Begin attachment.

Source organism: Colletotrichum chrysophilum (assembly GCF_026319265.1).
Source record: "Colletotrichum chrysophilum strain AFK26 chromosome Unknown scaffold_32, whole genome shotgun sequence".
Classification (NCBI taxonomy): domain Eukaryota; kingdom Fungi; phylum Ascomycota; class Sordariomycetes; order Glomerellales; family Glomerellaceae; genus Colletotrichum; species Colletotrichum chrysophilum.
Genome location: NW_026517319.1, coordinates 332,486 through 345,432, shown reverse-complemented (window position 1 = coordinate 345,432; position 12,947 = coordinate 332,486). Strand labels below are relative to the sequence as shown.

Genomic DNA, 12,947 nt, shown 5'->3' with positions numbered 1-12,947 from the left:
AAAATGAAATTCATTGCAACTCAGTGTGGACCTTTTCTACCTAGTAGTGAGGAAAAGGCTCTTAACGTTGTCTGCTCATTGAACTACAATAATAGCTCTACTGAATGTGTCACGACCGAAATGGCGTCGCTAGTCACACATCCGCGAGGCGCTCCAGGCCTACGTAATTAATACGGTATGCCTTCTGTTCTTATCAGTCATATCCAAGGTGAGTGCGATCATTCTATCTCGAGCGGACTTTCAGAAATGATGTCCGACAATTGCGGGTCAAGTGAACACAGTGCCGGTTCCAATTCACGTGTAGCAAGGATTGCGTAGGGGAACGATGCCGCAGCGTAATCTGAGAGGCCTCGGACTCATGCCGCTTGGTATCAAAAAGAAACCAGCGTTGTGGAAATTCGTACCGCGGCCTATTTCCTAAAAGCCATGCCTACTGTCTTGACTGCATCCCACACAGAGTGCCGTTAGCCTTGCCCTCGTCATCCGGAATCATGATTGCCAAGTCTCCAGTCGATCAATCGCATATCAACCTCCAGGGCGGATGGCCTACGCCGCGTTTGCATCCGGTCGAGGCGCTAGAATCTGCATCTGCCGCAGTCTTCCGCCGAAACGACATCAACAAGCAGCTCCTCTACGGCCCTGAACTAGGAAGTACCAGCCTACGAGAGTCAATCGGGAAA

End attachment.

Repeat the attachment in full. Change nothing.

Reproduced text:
Source organism: Colletotrichum chrysophilum (assembly GCF_026319265.1).
Source record: "Colletotrichum chrysophilum strain AFK26 chromosome Unknown scaffold_32, whole genome shotgun sequence".
Classification (NCBI taxonomy): domain Eukaryota; kingdom Fungi; phylum Ascomycota; class Sordariomycetes; order Glomerellales; family Glomerellaceae; genus Colletotrichum; species Colletotrichum chrysophilum.
Genome location: NW_026517319.1, coordinates 332,486 through 345,432, shown reverse-complemented (window position 1 = coordinate 345,432; position 12,947 = coordinate 332,486). Strand labels below are relative to the sequence as shown.

Genomic DNA, 12,947 nt, shown 5'->3' with positions numbered 1-12,947 from the left:
AAAATGAAATTCATTGCAACTCAGTGTGGACCTTTTCTACCTAGTAGTGAGGAAAAGGCTCTTAACGTTGTCTGCTCATTGAACTACAATAATAGCTCTACTGAATGTGTCACGACCGAAATGGCGTCGCTAGTCACACATCCGCGAGGCGCTCCAGGCCTACGTAATTAATACGGTATGCCTTCTGTTCTTATCAGTCATATCCAAGGTGAGTGCGATCATTCTATCTCGAGCGGACTTTCAGAAATGATGTCCGACAATTGCGGGTCAAGTGAACACAGTGCCGGTTCCAATTCACGTGTAGCAAGGATTGCGTAGGGGAACGATGCCGCAGCGTAATCTGAGAGGCCTCGGACTCATGCCGCTTGGTATCAAAAAGAAACCAGCGTTGTGGAAATTCGTACCGCGGCCTATTTCCTAAAAGCCATGCCTACTGTCTTGACTGCATCCCACACAGAGTGCCGTTAGCCTTGCCCTCGTCATCCGGAATCATGATTGCCAAGTCTCCAGTCGATCAATCGCATATCAACCTCCAGGGCGGATGGCCTACGCCGCGTTTGCATCCGGTCGAGGCGCTAGAATCTGCATCTGCCGCAGTCTTCCGCCGAAACGACATCAACAAGCAGCTCCTCTACGGCCCTGAACTAGGAAGTACCAGCCTACGAGAGTCAATCGGGAAA